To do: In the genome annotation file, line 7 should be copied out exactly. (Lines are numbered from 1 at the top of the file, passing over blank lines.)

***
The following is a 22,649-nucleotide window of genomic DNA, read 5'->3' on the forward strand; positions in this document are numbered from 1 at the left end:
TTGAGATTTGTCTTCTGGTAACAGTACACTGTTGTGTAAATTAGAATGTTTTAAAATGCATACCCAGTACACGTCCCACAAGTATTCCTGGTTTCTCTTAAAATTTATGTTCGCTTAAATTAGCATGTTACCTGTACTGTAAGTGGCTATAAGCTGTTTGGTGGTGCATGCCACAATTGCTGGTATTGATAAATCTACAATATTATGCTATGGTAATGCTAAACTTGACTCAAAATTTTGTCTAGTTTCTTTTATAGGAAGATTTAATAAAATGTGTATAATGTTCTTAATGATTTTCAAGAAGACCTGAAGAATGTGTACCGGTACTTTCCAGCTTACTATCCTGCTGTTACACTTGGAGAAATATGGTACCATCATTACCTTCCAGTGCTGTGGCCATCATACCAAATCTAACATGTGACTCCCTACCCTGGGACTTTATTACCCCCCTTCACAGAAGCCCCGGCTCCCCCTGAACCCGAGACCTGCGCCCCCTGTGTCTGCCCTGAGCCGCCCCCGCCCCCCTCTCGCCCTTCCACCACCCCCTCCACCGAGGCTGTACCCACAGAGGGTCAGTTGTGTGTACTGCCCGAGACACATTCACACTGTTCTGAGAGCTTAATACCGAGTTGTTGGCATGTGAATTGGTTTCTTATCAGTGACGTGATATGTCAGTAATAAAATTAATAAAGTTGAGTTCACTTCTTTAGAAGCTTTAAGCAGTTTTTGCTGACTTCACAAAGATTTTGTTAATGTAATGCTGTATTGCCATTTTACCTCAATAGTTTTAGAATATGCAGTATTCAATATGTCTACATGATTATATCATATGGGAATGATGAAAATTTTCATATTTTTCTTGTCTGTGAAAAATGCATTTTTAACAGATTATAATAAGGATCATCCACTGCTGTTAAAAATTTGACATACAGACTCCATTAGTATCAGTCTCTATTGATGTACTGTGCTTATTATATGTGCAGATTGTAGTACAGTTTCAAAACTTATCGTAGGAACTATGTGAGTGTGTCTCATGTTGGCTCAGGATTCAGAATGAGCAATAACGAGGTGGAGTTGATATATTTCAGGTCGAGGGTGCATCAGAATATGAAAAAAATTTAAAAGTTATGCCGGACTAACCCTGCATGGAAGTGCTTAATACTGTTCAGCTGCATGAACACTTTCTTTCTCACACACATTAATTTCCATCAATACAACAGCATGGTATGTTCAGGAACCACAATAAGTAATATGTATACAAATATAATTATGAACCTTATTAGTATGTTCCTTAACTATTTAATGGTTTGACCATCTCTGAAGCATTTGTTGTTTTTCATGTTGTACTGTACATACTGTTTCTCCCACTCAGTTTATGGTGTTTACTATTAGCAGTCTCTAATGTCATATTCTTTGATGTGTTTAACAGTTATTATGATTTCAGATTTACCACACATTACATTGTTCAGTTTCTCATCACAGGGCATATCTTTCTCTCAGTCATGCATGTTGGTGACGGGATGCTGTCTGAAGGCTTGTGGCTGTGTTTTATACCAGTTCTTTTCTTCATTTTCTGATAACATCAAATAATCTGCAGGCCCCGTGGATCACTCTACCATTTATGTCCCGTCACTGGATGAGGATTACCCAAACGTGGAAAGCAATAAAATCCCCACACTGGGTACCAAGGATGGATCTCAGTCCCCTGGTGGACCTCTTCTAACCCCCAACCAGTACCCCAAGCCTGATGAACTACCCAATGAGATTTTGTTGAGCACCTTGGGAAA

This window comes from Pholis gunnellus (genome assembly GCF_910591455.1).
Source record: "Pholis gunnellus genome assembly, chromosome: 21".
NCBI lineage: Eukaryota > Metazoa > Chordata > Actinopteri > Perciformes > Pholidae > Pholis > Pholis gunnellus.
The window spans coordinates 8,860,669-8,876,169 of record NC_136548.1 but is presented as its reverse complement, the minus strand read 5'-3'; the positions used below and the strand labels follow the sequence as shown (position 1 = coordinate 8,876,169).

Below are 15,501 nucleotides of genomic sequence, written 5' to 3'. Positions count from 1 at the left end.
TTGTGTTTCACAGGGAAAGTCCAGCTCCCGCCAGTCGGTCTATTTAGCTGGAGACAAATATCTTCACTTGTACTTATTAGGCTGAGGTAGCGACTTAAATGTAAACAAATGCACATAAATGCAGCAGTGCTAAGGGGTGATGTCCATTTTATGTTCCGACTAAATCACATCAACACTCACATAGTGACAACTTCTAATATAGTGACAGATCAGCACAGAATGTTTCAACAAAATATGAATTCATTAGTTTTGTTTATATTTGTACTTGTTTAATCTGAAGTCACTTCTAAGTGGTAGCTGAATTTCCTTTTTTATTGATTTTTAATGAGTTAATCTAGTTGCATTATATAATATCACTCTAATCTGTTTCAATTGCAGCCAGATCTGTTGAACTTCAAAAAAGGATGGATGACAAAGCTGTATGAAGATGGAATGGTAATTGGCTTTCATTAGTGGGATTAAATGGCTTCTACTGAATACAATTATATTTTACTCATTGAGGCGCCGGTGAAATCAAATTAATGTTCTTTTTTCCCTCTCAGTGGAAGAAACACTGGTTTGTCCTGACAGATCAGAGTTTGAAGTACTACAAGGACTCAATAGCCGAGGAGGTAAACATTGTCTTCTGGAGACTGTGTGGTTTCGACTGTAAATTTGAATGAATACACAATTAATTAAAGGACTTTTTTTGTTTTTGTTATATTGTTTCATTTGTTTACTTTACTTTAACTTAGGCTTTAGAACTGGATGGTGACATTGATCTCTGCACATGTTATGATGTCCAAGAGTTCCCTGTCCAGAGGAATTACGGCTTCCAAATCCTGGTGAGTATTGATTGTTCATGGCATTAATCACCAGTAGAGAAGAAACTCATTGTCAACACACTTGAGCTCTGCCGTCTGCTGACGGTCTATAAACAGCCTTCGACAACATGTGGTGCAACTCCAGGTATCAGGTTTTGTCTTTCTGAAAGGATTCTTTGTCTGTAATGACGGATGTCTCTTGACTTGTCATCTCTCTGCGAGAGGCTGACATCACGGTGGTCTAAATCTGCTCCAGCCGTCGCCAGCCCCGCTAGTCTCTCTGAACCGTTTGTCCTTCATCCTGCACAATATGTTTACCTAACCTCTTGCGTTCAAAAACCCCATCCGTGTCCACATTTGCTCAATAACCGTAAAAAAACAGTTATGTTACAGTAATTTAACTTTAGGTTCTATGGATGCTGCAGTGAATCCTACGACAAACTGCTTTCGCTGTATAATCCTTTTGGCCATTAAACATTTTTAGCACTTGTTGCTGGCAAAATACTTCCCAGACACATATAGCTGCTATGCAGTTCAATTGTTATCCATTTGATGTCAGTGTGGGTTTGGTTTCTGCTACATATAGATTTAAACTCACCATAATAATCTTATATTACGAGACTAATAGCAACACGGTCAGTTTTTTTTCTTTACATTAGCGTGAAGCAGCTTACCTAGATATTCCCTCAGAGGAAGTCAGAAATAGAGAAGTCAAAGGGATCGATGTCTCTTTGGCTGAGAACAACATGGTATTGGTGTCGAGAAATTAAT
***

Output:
Below are 15,501 nucleotides of genomic sequence, written 5' to 3'. Positions count from 1 at the left end.